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Guide Dog Puppies in the Classroom
It's never too early to learn about these great dogs
Rory at a soccer match.

My Seeing Eye dog and I visit elementary schools to teach kids about disabilities, service dogs and teamwork. During my talks with the kids, I explain three rules to keep in mind if you happen to see a guide dog with a harness on:

  • Don’t pet the dog
  • Don’t feed the dog.
  • Don’t call out the dog’s name.

The students at the school I visited recently seem nonplussed by these rules. They’d already read my children’s book Hanni and Beth: Safe & Sound, and, more importantly, one of their teachers is raising a puppy for Leader Dogs for the Blind. She brings black Labrador Retriever puppy Rory to school with her every day. At home, she and her husband and their four children all volunteer their time, money and efforts to raise puppies, and once the pups are a year old they return them to Leader Dogs headquarters in Rochester, Mich., to begin intense training to become a guide.

Rory was already at school when his puppy raiser and her youngest son met me and my Seeing Eye dog, Whitney, at the train station. The little boy in the back seat admitted he cried when he said goodbye to Mack, their first pup.

“We all did,” his mom added. “But we know it’s all for a good cause.”

Policies and practices vary in the different guide dog programs in North America. Leader Dogs allows puppy raisers to name the dog they take home. (Mack was named for Michigan’s Mackinac Island, where this family first learned about Leader Dogs.) The Seeing Eye, where I train with my dogs, opts for naming puppies at birth to help keep track of them all.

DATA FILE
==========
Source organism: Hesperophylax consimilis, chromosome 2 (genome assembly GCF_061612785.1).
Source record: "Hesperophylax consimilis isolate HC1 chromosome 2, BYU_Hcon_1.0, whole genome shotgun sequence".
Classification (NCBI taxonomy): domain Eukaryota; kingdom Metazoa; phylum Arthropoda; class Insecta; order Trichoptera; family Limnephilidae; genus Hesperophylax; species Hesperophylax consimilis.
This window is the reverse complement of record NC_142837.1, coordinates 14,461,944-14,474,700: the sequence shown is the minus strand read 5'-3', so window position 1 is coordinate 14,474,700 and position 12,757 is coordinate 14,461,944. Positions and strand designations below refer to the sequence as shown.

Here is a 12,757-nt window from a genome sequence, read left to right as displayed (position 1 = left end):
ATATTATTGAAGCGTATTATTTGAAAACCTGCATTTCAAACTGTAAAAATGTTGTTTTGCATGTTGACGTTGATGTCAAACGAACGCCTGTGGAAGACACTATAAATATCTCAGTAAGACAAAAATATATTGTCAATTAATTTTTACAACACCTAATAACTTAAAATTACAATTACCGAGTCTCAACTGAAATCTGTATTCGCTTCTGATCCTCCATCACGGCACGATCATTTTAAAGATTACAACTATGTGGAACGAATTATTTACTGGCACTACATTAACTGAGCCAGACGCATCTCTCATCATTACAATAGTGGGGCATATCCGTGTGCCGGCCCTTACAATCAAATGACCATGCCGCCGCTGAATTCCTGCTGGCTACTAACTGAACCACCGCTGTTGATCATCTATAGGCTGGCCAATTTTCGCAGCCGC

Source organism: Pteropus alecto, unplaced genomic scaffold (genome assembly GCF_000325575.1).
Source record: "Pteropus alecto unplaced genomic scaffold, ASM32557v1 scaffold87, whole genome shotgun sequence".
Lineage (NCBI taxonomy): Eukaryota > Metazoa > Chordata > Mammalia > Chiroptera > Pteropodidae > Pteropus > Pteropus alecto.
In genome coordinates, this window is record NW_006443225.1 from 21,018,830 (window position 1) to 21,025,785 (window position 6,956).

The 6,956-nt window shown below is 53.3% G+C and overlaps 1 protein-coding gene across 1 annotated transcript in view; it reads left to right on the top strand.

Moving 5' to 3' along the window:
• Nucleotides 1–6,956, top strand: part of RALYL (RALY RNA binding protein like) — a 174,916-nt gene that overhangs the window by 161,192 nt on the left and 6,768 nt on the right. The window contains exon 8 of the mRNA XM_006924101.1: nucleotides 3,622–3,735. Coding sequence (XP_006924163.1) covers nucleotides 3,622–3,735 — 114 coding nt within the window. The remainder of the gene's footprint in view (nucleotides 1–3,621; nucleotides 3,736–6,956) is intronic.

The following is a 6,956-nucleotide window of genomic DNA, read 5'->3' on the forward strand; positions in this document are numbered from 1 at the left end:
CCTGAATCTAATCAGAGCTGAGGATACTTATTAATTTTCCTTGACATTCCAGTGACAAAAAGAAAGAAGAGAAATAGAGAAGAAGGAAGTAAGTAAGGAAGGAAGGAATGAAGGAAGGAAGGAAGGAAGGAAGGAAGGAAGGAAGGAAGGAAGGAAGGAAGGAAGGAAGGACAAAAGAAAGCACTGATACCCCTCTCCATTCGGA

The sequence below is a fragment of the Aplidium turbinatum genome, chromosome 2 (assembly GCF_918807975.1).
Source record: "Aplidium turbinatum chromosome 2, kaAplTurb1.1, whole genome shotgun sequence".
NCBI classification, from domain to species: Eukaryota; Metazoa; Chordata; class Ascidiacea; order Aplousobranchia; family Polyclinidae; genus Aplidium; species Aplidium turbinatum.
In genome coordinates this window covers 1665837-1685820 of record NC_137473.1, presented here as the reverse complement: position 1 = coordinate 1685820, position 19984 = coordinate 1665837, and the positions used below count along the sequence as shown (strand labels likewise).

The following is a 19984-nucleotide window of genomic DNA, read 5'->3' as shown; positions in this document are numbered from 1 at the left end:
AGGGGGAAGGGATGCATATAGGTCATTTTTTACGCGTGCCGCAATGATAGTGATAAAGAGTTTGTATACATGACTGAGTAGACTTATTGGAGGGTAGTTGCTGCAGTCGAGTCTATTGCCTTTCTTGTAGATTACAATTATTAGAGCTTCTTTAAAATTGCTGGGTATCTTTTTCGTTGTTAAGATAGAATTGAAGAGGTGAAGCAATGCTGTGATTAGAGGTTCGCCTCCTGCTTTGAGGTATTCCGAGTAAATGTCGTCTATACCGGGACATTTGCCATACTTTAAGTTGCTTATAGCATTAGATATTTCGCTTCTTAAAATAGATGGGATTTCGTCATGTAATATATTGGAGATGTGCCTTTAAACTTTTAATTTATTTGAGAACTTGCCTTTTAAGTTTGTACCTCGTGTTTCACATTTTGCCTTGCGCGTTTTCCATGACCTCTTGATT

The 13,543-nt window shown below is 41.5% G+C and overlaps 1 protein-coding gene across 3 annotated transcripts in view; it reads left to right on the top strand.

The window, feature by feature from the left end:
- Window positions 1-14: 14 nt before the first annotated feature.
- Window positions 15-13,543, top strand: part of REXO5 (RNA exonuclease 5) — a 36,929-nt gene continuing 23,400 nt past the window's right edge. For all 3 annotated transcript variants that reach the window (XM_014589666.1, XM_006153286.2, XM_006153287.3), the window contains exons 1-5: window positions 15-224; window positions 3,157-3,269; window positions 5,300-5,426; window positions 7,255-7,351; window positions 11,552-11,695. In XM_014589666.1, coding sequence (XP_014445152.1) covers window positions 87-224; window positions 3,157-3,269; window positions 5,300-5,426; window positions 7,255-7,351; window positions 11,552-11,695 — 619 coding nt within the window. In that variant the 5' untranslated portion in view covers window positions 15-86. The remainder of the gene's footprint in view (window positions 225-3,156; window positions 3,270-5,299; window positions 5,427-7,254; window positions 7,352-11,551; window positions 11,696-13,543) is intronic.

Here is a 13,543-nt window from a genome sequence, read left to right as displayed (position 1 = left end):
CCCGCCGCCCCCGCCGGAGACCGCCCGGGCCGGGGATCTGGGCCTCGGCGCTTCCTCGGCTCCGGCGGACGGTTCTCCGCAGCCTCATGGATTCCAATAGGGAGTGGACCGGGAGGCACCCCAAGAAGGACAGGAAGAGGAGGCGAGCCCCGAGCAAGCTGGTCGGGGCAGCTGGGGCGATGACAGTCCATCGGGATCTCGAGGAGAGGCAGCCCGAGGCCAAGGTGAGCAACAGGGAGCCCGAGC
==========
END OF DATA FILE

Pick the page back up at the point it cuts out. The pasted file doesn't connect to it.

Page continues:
Another difference: Seeing Eye grads don’t meet the families who raise their dogs as puppies. Leader Dogs has an “open adoption” policy, which got mixed reviews from the family raising Rory now. The mom enjoys keeping up with the man in Baltimore who is partnered with Mack, but her young son lamented that attending the Leader Dog graduation meant “having to say goodbye to Mack all over again.”

At school, the puppy-raiser/teacher got a kick out of watching my Seeing Eye dog Whitney turn her head left and right, scanning the environment as she led me through the school. “They don’t do that when they’re puppies,” she observed. “It’s so fun to see the finished product!” She wondered if Whitney might like to meet Rory. Whitney would have *loved* that, but she is so new to her job that I thought it might be prudent to keep her on a, ahem, short leash.

The two dogs did catch each other’s eye when Rory went out to “empty” during a lunch break. Rory barked out a greeting, but Whitney did not respond in kind. She sat up and her ears perked, but she stayed quiet, setting an example. After all, Rory is still learning. He’s just a pup, not a professional. Not yet, at least.

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Beth Finke's book, Hanni and Beth: Safe & Sound—about her bond with her Seeing Eye dog—won an ASPCA/Henry Bergh children's book award. Follow Hanni and Beth's travels on the Safe & Sound blog. bethfinke.wordpress.com
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